7 Good Writing Habits for Aspiring Writers Who Feel Overwhelmed

Published 08 Apr 2024
by Anca Antoci

At the beginning of my writing career, I kept stumbling upon the advice that I should write every day to become successful. That is daunting for most people, especially if they also have a day job and a family. While it’s accurate that we all have 24 hours a day, some of us have more on our plate than just writing. And since earning a living as an author is a long game, we often need to prioritize other things over writing. Besides, sometimes it isn’t even a matter of time, but of not having enough mental energy to do something creative.

If I wore to make a list of the best writing habits that I found helpful so far, here would be my picks.

Before I start, I need to say that this is what worked for me. Despite what most writing coaches tell you, there is no one-size-fits-all when it comes to creative writing. So take every piece of advice and see how you can customize it and make it work for you.

1. Be consistent.

If I learned anything in life so far is that consistency is the key to success no matter what you do. That being said, I’m not going to say ‘Write every day’. If you can write every day, by all means do it. But if writing one or two days a week seems more manageable for you, then go with that. For instance, I only write four days a week. When you set goals, they need to be achievable to stand a chance, otherwise you set yourself up for failure and frustration and they never lead to success.

2. Schedule your writing.

So you set a goal to write once, twice, or three times a week. Now what? If you wait for inspiration to hit and then start writing, it’s unlikely you’ll achieve much. So you need to plan. By that I mean you need to check your calendar and actually block time for writing.

3. Value discipline over motivation.

Once you have a clear schedule, keep it. Write in the allotted time and over time, you will build up discipline. Don’t wait for motivation. When you have a routine in place, you’re more likely to sit down and write, even when inspiration is lacking. This discipline helps you push through difficult moments and ensures that you make progress on your projects.

4. Set a goal that is achievable.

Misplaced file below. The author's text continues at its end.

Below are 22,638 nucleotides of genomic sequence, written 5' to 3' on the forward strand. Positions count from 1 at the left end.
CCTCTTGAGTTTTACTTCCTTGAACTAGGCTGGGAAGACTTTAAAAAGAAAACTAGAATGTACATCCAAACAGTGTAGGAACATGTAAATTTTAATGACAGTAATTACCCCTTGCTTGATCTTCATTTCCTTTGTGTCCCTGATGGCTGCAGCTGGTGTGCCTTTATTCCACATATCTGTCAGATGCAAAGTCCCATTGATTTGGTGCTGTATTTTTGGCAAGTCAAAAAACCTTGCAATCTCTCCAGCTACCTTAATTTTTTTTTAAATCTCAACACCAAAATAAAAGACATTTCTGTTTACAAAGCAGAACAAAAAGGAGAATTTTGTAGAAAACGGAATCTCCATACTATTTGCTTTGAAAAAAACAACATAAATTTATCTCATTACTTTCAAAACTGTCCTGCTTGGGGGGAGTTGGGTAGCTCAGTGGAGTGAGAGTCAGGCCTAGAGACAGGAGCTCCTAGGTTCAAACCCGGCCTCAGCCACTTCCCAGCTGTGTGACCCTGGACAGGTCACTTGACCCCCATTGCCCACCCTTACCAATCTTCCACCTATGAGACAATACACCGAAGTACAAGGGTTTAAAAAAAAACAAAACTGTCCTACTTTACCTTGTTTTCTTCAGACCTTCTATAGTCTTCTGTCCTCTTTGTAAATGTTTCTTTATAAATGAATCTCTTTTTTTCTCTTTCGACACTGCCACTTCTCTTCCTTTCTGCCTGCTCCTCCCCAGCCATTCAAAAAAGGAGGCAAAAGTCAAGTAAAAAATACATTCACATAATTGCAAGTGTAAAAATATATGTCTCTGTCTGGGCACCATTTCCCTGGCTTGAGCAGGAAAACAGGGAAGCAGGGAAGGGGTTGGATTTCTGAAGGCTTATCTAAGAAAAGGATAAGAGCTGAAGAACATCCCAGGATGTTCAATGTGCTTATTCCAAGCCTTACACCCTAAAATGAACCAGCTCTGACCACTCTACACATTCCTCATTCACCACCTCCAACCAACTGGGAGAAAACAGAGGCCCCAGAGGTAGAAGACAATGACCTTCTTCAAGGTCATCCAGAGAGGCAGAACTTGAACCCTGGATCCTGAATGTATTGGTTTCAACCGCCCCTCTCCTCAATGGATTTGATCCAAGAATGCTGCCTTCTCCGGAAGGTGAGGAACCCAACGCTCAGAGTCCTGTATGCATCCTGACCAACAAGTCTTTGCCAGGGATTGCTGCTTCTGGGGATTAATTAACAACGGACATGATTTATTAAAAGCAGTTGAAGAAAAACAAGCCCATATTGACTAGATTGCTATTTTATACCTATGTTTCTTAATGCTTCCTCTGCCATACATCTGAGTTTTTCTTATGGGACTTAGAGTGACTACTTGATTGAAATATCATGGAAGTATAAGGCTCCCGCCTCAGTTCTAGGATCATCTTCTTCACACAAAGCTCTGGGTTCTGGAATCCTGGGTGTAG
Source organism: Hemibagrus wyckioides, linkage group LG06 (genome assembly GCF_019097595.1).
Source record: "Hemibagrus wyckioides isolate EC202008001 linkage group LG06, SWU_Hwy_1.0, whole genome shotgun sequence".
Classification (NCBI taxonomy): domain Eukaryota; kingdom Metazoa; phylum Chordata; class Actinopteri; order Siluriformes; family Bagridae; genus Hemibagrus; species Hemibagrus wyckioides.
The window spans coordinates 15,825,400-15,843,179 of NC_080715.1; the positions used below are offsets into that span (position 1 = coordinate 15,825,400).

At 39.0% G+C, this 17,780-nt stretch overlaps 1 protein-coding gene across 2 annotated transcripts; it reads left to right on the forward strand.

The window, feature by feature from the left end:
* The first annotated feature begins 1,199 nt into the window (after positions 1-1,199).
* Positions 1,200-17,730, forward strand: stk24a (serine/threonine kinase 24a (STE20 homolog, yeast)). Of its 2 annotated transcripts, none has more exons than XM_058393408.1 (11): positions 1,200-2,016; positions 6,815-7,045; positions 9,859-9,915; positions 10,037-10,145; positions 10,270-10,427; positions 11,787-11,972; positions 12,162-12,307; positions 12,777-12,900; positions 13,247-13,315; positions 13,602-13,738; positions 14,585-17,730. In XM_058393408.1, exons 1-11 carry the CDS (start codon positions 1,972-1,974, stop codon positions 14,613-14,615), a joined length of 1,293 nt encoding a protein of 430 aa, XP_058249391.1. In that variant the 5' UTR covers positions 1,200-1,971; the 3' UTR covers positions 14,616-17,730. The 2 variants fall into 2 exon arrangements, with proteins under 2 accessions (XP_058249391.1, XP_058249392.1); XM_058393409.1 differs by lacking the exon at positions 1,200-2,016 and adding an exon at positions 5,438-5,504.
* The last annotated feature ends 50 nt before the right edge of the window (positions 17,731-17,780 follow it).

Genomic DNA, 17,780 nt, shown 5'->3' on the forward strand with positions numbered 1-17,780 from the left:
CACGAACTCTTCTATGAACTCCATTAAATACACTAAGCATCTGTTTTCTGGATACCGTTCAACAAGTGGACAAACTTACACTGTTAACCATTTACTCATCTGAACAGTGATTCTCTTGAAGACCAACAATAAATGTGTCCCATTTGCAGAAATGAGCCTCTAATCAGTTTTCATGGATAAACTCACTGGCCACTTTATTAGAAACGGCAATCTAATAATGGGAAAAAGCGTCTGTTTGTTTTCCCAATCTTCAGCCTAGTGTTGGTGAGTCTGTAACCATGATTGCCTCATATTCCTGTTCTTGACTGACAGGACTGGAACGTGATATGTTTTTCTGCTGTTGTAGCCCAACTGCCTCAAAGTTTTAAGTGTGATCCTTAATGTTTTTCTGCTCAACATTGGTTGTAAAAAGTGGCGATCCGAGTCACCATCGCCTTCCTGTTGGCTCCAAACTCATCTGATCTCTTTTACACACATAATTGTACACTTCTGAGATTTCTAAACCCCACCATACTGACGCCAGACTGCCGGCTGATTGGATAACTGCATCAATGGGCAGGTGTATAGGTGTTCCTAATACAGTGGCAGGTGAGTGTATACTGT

For me, that goal is 2,000 words per day. Some days I surpass it, and that’s how I know it is achievable. And some days I fall short. But in the grand scheme of life, the pluses and the minuses even out. I find that having a clear goal motivates me to achieve it. It doesn’t work for everyone, so if you feel overwhelmed by it, set a smaller goal like 500 words, or at least one paragraph. I know it may not seem like much, but if you are consistent, you’ll still make progress at your own pace. This isn’t a race.

5. Make progress.

Some days, the words will flow, and some days you’ll have to coerce them. Like I said earlier, some days I fail to achieve my 2,000 words goal. When that happens, I remind myself that small progress is still progress. Like the Chinese proverb goes, “Be not afraid of going slowly, be afraid only of standing still.”

6. Read analytically.

I’m not saying you shouldn’t read for pleasure, but when you read a book and come across something that grips you, take notes. I do that all the time. Analyze and dissect the techniques and styles employed by different writers and see how you can adapt them to improve your own writing. Pay attention to character development, plot structure, dialogue, and descriptive language in the books you read. Take notes and read them when you struggle with your writing.

7. Find your tribe

Surround yourself with a community of fellow writers, whether through local writing groups, online forums, or social media platforms, to share experiences, seek support, and exchange feedback. For instance, I’m quite active in the #WritingCommunity on Twitter and a multitude of Facebook groups. Find what works for you, where you can connect and learn from like-minded people. It helps to learn from their struggles, share your success, ask for advice and become part of a community.


Developing effective writing habits is a personal and evolving process. Embrace consistency, plan accordingly, work on your discipline, and set achievable goals for your writing projects. Don’t just copy these habits, make them work for your own life. Engaging with the writing community and studying the works of others can help you develop as a writer. At the end of the day, every writer has their own process. I hope you found something useful in my list of tips and made it work for you. Stay committed, be patient with yourself, and enjoy the journey toward becoming a skilled and accomplished author.